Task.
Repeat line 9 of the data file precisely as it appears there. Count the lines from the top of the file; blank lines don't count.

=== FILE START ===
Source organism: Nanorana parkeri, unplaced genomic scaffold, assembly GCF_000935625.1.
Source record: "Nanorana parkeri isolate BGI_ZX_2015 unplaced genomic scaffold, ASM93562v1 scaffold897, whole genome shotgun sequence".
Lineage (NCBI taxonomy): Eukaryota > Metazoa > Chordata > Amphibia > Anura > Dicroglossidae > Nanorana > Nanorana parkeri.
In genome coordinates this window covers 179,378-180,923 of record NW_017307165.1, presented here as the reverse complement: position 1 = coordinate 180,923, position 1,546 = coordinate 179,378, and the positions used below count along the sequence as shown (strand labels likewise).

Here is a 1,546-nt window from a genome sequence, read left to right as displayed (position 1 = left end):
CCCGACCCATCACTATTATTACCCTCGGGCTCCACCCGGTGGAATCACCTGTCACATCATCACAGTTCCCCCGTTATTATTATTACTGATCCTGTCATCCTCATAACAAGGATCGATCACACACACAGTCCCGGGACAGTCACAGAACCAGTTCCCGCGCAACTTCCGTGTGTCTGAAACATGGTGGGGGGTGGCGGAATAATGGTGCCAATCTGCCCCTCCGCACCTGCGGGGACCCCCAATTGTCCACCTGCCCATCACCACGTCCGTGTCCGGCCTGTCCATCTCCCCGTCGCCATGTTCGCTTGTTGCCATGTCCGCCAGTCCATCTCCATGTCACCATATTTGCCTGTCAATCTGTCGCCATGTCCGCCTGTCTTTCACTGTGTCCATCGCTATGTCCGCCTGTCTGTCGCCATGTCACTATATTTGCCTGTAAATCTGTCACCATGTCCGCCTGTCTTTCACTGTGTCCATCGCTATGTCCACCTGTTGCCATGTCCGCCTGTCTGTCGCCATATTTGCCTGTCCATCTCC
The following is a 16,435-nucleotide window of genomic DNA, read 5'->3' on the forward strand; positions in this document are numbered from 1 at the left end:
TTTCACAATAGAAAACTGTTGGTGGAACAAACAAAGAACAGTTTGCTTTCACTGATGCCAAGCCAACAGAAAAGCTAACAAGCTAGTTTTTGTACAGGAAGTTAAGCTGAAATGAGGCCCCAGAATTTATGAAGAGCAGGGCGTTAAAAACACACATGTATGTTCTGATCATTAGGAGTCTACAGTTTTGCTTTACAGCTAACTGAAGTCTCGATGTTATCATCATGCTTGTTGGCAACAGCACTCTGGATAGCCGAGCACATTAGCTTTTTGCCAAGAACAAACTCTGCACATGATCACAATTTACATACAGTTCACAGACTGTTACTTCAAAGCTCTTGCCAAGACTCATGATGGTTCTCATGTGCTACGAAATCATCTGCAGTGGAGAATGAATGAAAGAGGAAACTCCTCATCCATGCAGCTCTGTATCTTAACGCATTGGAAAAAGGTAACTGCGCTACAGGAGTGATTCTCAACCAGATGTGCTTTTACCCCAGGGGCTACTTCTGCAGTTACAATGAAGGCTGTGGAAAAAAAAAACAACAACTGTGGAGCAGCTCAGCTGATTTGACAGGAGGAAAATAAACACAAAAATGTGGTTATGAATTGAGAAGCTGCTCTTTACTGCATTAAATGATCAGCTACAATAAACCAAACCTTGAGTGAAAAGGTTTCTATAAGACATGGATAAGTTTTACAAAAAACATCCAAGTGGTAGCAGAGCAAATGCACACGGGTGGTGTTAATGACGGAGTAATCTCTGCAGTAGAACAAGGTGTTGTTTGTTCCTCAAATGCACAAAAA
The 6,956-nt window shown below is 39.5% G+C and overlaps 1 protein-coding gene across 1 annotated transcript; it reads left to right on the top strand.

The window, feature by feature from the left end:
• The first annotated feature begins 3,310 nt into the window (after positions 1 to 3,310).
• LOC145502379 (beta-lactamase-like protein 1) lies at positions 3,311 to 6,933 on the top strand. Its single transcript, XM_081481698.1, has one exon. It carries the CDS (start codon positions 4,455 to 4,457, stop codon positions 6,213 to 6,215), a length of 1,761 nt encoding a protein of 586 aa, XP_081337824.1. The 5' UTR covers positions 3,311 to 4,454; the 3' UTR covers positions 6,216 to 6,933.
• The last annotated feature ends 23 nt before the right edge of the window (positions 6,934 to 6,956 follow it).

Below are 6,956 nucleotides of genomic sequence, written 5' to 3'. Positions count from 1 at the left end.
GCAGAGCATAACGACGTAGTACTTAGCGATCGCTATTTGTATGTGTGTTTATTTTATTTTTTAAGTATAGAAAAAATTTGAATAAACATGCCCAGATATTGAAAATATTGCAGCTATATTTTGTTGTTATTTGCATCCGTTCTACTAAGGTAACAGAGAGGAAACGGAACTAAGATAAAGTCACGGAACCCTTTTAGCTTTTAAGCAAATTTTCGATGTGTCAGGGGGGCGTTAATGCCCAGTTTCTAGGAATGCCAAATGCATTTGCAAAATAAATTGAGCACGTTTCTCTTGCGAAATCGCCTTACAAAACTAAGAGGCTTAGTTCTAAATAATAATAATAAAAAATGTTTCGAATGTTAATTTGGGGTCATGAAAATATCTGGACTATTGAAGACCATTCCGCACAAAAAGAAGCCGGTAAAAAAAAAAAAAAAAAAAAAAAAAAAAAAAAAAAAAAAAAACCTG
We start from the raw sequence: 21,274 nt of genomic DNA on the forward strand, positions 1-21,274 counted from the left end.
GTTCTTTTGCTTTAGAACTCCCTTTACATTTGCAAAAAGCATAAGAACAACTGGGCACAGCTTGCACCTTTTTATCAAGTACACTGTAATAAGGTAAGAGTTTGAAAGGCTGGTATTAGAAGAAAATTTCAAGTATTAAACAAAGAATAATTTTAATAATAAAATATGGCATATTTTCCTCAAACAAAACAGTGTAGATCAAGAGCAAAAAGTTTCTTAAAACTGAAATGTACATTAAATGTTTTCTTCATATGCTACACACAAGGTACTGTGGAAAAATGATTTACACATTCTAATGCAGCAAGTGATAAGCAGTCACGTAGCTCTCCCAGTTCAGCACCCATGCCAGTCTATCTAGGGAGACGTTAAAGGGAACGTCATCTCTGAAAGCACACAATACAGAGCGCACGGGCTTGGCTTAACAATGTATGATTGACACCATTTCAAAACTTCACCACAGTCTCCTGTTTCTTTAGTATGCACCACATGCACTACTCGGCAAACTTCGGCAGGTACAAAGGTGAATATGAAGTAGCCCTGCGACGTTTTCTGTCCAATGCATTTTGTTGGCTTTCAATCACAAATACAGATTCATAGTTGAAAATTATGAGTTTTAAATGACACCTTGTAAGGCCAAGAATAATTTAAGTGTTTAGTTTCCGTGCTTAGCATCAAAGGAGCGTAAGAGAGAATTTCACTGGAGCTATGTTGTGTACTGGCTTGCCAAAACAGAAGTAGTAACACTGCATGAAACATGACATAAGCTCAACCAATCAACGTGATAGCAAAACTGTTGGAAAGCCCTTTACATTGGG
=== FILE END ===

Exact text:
The 6,956-nt window shown below is 39.5% G+C and overlaps 1 protein-coding gene across 1 annotated transcript; it reads left to right on the top strand.